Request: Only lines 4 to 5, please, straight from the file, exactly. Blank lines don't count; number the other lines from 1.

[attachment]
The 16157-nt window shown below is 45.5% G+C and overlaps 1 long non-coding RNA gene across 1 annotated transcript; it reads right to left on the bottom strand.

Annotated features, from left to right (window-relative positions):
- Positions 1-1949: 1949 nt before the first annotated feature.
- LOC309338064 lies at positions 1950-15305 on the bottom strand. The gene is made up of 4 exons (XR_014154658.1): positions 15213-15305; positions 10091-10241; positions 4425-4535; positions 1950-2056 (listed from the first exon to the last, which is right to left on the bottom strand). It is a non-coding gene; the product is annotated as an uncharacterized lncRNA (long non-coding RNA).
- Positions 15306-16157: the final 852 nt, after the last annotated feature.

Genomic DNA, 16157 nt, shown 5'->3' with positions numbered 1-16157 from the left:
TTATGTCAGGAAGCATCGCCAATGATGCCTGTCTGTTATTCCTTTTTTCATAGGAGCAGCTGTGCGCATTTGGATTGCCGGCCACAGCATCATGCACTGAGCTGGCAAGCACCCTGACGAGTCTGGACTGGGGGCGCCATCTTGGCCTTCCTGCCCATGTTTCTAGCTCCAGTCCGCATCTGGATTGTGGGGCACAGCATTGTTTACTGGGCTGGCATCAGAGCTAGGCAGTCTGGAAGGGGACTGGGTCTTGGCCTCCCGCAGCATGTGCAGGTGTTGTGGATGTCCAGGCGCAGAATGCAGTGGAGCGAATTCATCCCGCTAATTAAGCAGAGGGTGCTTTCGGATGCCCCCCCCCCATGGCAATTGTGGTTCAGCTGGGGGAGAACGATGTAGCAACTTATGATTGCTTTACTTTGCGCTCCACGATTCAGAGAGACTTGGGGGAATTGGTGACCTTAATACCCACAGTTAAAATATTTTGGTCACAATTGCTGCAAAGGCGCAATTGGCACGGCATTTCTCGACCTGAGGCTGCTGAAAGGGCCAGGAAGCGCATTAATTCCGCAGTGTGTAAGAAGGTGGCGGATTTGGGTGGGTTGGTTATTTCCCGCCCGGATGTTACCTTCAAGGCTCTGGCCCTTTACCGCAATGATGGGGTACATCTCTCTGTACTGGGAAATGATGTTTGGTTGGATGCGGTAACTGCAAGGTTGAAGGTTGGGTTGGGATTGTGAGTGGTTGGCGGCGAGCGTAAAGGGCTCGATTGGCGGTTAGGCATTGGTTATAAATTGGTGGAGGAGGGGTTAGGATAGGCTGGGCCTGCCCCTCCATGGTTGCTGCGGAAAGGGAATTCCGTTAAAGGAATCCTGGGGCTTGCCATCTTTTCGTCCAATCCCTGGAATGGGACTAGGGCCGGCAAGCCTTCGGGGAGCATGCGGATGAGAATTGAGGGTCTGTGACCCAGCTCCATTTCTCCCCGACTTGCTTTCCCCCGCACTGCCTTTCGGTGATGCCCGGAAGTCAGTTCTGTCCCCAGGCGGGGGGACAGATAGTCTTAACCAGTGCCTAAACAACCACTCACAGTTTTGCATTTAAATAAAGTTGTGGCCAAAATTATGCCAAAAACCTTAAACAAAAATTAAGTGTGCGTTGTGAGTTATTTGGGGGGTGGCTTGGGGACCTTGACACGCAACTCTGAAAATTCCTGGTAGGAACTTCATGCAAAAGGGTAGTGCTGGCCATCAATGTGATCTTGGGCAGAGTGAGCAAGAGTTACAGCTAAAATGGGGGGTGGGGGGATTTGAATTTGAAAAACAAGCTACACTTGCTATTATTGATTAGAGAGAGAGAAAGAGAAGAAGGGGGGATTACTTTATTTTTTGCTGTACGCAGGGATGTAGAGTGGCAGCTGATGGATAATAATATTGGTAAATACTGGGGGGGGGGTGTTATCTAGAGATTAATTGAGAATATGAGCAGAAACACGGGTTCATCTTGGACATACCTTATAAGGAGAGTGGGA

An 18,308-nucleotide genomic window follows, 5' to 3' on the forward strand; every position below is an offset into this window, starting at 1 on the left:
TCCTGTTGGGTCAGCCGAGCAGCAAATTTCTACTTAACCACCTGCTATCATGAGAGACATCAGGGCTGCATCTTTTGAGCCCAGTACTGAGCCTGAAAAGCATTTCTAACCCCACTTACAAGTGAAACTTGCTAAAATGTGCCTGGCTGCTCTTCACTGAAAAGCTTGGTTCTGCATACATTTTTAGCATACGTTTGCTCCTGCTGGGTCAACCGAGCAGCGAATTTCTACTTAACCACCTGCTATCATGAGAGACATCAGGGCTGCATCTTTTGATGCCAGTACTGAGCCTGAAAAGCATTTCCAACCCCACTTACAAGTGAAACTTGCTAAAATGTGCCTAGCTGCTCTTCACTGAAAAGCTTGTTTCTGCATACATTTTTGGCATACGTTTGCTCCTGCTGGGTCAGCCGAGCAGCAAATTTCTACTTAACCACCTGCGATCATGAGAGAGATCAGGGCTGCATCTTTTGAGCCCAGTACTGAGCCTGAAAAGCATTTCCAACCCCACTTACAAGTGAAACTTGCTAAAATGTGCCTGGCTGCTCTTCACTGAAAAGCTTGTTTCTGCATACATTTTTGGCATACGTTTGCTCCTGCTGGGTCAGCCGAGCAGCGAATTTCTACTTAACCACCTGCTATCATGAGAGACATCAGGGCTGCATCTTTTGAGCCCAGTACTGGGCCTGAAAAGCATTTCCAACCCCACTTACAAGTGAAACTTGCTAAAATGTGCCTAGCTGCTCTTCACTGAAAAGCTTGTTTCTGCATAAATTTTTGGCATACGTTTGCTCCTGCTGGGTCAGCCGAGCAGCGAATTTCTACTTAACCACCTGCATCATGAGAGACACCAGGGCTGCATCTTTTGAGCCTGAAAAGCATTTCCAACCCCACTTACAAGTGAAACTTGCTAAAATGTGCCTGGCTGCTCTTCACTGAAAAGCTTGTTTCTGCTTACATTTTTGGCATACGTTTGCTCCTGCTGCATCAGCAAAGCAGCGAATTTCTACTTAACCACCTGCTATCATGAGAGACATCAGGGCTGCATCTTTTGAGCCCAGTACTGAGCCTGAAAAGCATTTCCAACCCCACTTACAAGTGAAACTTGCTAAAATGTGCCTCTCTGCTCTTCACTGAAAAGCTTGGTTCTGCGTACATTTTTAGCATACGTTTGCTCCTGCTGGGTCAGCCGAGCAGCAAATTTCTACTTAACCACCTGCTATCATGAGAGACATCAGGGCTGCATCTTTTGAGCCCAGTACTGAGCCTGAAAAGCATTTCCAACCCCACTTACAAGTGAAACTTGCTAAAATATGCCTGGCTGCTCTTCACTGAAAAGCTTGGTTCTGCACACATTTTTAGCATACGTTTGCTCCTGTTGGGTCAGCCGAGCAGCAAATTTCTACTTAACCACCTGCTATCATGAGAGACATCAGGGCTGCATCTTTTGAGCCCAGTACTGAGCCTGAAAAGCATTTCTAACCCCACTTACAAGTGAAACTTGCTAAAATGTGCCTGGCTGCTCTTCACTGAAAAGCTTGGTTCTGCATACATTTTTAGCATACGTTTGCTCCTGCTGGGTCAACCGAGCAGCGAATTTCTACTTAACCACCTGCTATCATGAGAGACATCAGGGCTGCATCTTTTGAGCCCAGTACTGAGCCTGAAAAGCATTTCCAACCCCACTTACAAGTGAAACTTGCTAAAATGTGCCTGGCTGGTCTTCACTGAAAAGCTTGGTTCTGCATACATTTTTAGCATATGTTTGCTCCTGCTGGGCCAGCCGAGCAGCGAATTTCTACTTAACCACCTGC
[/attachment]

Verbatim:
- LOC309338064 lies at positions 1950-15305 on the bottom strand. The gene is made up of 4 exons (XR_014154658.1): positions 15213-15305; positions 10091-10241; positions 4425-4535; positions 1950-2056 (listed from the first exon to the last, which is right to left on the bottom strand). It is a non-coding gene; the product is annotated as an uncharacterized lncRNA (long non-coding RNA).
- Positions 15306-16157: the final 852 nt, after the last annotated feature.